Environmental and stock effects on the recruitment of anchovy in the Bay of Biscay : a multivariate analysis
|Allain Gwenhael1, Petitgas Pierre1, Lazure Pascal2
|1 : Ifremer, Centre de Nantes, BP 12105, F-44311 Nantes, France
2 : Ifremer, Centre Bretagne, ZI de la Pointe du Diable - CS 10070, F-29280 Plouzané, France
|International Council for the Exploration of the Sea 1999 Conference
|International Council for the Exploration of the Sea Conference. ICES CM 1999/Y:22
|Bio-physical coupling, Recruitment, Anchovy, Hdrodynamics, Step by step regression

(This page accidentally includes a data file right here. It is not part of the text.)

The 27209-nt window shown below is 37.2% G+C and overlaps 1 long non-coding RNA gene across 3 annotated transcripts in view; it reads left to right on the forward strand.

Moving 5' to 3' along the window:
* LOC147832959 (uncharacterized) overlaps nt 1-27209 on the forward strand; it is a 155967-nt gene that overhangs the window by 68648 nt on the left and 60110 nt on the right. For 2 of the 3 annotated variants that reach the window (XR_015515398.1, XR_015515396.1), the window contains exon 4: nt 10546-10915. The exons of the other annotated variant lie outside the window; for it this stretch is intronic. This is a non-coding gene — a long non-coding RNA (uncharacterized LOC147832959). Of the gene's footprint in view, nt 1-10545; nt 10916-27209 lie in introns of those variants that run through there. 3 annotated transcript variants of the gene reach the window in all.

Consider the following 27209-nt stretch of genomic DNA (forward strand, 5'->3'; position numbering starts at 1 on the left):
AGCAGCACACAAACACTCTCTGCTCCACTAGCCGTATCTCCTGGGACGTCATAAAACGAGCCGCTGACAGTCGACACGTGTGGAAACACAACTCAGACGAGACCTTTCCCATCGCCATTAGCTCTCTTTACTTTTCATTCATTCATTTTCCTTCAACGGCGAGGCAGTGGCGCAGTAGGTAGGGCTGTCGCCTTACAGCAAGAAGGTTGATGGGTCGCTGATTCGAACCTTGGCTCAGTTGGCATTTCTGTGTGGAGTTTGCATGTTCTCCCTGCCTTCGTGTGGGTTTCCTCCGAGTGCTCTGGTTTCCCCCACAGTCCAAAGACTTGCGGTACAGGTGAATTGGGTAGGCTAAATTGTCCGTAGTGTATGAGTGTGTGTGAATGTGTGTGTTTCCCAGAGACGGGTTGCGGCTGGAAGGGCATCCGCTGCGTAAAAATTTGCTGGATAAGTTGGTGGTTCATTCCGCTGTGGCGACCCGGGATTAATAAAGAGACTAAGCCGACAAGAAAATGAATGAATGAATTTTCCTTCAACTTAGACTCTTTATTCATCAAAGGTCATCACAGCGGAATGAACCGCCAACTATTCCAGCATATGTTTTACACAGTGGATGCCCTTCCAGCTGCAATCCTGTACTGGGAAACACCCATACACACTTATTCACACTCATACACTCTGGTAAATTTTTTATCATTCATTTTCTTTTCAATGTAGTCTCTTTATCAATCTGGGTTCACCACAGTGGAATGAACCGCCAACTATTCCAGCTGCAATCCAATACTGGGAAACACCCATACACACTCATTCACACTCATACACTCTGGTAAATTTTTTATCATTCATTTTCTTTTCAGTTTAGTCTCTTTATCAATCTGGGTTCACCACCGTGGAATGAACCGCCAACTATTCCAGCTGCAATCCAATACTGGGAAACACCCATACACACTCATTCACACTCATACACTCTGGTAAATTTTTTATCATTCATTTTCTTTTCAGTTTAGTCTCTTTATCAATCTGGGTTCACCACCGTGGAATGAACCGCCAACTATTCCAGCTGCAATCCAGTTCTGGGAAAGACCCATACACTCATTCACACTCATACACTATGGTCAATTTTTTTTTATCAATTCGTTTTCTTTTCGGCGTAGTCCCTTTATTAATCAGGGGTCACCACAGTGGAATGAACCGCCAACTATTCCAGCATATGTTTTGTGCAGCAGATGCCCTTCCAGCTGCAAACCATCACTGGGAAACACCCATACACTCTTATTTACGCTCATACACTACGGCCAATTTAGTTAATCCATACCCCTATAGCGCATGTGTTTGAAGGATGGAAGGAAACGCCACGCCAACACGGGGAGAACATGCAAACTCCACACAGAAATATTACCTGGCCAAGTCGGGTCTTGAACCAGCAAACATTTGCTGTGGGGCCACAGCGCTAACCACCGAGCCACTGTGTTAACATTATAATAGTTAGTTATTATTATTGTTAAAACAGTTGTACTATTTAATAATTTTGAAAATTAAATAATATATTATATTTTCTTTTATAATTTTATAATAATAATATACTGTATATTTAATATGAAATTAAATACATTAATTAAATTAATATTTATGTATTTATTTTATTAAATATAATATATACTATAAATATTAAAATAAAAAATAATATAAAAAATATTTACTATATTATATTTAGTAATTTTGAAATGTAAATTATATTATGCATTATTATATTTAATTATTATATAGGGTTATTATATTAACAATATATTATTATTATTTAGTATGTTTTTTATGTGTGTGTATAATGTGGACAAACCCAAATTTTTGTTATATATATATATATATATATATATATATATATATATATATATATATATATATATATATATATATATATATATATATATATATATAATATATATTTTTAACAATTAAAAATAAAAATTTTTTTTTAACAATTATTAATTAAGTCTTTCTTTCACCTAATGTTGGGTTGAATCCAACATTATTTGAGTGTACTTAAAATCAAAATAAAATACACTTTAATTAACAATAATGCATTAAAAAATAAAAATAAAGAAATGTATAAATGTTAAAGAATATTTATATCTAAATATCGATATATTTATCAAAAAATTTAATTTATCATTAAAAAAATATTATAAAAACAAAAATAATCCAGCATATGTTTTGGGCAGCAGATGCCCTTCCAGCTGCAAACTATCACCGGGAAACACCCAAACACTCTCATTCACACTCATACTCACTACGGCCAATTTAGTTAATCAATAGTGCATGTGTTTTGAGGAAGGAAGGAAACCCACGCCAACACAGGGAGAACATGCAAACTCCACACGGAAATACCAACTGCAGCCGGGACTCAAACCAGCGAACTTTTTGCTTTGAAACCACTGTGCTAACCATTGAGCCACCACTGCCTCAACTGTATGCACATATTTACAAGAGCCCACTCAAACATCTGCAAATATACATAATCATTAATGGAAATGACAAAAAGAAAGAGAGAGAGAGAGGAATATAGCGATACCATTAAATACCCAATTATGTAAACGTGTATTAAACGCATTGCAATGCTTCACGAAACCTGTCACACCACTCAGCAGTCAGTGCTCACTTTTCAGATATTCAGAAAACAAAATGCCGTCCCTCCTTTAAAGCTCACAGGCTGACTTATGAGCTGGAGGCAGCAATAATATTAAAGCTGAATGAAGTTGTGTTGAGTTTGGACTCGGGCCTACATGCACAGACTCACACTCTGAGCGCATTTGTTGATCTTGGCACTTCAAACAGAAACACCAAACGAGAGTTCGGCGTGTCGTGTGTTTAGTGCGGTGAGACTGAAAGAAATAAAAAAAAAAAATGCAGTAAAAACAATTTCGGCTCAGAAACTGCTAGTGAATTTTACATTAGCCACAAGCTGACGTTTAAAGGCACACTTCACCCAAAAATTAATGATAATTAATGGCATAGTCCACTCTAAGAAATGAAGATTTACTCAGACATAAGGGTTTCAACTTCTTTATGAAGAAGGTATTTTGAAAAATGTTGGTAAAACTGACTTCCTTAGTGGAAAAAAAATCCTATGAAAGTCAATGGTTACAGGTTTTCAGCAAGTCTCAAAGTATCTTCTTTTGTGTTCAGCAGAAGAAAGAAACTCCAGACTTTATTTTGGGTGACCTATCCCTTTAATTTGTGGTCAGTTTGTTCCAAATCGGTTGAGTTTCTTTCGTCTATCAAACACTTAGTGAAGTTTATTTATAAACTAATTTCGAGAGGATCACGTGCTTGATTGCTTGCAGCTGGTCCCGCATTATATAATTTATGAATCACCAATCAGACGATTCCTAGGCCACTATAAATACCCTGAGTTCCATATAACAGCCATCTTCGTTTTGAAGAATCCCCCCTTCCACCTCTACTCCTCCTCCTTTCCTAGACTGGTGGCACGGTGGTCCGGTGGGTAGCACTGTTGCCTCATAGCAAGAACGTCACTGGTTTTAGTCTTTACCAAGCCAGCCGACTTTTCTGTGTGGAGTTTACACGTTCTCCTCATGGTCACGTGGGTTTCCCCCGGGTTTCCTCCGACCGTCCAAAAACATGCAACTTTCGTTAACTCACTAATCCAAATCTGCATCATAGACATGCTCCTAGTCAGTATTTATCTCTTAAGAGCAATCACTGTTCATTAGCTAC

Variability in anchovy recruitment in Biscay is temptatively explained using variables from the stock and from the environment during the ichtyoplankton phase. Anchovy recruitment depends on many different processes : weight of adults and proportion of multiple spawners (age 2), river discharges, upwelling events at the coast and at the shelf break. Meteorological variables (wind, rain, tempe rature ) are forcing effects on the sea but they are not the effective processes that govern the production in the sea. So they do not relate directly to the survival of larvae and to recruitment. In Biscay, many different physical processes are active and used by anchovy which spawns in different physical systems (river plumes, open ocean enrichment systems). Therefore we use a hydrodynamical physical model to construct environmental variables that relate directly to the physical pro cesses that occur in the sea. Such environmental variables are thought to have a more powerfull explanatory power than general meteorological variables alone. Stock effects are parametrised by the importance in the population of year class 2 and by individual average weight. Environmental effects are physical indices derived from the physical model: vertical turbulence, stratification, upwelling, river plumes. As we have a small amount of years and a lot of variables, a step by step regression analysis (Linear Model) is used to analyse hierarchy in the explanatory power of the factors. Upwelling is the first explanatory variable with a very strong positive effect on recruitment, then cornes breakdown of stratification events with a negative effect. All other variables have a smaller explanatory power on recruitment and the stock effect is found to be not significant. A model with 2 physical variables explains 80% of the recruitment variability observed in the 1987-1996.